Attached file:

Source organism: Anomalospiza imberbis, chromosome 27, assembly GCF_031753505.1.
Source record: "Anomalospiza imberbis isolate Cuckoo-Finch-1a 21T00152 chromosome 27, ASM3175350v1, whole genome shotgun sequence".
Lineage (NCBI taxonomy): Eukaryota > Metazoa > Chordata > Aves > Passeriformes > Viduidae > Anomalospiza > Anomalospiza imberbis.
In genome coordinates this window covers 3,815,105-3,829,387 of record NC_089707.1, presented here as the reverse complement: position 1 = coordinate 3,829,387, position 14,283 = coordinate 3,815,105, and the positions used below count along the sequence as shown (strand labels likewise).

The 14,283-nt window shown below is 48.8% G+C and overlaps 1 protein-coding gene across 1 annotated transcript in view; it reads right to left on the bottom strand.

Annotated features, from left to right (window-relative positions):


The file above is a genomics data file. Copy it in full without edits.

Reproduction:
Source organism: Anomalospiza imberbis, chromosome 27, assembly GCF_031753505.1.
Source record: "Anomalospiza imberbis isolate Cuckoo-Finch-1a 21T00152 chromosome 27, ASM3175350v1, whole genome shotgun sequence".
Lineage (NCBI taxonomy): Eukaryota > Metazoa > Chordata > Aves > Passeriformes > Viduidae > Anomalospiza > Anomalospiza imberbis.
In genome coordinates this window covers 3,815,105-3,829,387 of record NC_089707.1, presented here as the reverse complement: position 1 = coordinate 3,829,387, position 14,283 = coordinate 3,815,105, and the positions used below count along the sequence as shown (strand labels likewise).

The 14,283-nt window shown below is 48.8% G+C and overlaps 1 protein-coding gene across 1 annotated transcript in view; it reads right to left on the bottom strand.

Annotated features, from left to right (window-relative positions):